If Radiohead had listened to bands like Isis, Neurosis, and Mastodon after releasing OK Computer instead of the free-jazz and experimental electronica they delved into, they would probably have released an album that sounded much like Oceansize’s Effloresce. This debut album, released in 2003, contains a fascinating balance of progressive, Radiohead-inspired melodies and punishing sludge metal riffing. Their sound evolved over time as they released three more excellent full-length records over the next 7 years until their unfortunate (for us) decision to part ways as a band in 2010. On no track of theirs is their amalgamation of influences more apparent than the subject of this SOTW, “Massive Bereavement.”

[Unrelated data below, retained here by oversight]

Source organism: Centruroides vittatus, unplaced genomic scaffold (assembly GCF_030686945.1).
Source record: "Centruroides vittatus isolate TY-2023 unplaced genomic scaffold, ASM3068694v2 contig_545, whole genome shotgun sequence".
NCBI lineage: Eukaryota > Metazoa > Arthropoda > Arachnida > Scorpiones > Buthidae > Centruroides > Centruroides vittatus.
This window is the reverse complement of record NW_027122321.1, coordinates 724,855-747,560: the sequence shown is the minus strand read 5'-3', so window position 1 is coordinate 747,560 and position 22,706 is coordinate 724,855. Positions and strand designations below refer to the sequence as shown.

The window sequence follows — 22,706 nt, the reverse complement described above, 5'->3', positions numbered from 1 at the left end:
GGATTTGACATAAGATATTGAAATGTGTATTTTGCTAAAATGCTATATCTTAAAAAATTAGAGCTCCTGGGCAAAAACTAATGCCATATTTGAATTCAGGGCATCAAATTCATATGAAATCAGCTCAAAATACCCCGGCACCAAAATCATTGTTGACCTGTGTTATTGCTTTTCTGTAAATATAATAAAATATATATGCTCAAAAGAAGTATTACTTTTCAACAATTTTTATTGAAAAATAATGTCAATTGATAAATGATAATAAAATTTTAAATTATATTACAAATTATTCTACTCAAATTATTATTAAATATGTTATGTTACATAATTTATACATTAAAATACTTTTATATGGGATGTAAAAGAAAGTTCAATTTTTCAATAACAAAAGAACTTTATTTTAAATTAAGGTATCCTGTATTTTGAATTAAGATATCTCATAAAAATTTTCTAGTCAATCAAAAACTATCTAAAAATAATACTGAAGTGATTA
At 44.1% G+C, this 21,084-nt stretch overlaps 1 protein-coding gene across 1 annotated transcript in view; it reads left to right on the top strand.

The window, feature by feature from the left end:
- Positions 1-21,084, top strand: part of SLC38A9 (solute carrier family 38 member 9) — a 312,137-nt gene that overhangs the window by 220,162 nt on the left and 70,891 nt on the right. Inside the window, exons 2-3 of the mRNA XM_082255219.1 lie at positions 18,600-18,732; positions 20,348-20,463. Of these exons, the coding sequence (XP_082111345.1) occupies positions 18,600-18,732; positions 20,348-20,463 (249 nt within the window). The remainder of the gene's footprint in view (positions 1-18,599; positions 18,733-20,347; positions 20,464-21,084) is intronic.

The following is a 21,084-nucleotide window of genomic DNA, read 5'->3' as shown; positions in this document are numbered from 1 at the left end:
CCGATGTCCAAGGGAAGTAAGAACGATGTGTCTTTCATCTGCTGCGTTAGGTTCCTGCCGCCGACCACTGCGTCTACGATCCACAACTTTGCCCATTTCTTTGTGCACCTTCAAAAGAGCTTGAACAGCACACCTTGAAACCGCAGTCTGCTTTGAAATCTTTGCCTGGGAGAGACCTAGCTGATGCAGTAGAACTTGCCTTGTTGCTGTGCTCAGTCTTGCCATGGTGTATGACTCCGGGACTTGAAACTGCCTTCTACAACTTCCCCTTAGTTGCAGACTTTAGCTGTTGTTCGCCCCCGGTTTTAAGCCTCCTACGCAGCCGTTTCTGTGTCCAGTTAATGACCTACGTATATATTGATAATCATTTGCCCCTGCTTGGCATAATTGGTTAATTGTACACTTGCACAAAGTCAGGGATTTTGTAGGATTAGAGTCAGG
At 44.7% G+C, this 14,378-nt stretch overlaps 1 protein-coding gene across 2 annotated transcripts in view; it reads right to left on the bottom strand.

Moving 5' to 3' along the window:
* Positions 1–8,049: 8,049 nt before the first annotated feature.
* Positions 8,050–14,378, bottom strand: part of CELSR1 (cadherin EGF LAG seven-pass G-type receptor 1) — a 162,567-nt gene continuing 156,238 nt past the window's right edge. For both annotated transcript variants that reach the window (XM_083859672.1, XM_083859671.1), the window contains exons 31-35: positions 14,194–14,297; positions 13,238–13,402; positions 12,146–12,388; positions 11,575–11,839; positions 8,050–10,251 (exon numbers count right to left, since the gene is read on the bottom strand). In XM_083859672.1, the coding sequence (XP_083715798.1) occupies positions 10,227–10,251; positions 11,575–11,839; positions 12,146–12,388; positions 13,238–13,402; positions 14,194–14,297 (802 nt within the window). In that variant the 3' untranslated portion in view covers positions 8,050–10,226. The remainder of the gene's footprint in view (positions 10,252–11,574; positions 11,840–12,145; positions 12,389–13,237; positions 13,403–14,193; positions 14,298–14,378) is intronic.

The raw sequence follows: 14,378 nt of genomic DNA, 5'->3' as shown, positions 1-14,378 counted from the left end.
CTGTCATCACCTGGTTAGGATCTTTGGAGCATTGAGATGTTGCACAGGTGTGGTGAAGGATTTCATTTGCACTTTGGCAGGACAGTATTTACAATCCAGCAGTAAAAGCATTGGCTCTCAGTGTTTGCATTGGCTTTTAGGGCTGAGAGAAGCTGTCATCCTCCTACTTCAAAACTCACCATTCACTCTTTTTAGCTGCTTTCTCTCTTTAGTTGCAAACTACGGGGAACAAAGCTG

Arguably the centerpiece of the album, this song bounces between a massive variety of timbres, riffs, time signatures, and vocal styles. At around 4 minutes in, after some vaguely sinister melodic introduction, we begin to hear dissonance and a dark, atmospheric bassline. The cacophony of guitar noise builds into an impossibly thick tension, and at 5:25, we are treated to an intense musical release. This main riff contains an instantly recognizeable 7/8 groove and then sneakily transitions into a more standard 4/4 feel – it’s seamless and masterfully done. At around 6:40 into the song occurs one of Oceansize’s most interesting, memorable riffs – created with what sounds like some sort of Digitech whammy pedal. As the main riff drops and punishes the listener again and again, the ending of the song is almost a relief, as the tune is such an intense listening experience. Nonetheless, this is surely one of the band’s most distinctive compositions, and essential for any fans of atmospheric metal, or any good music, for that matter.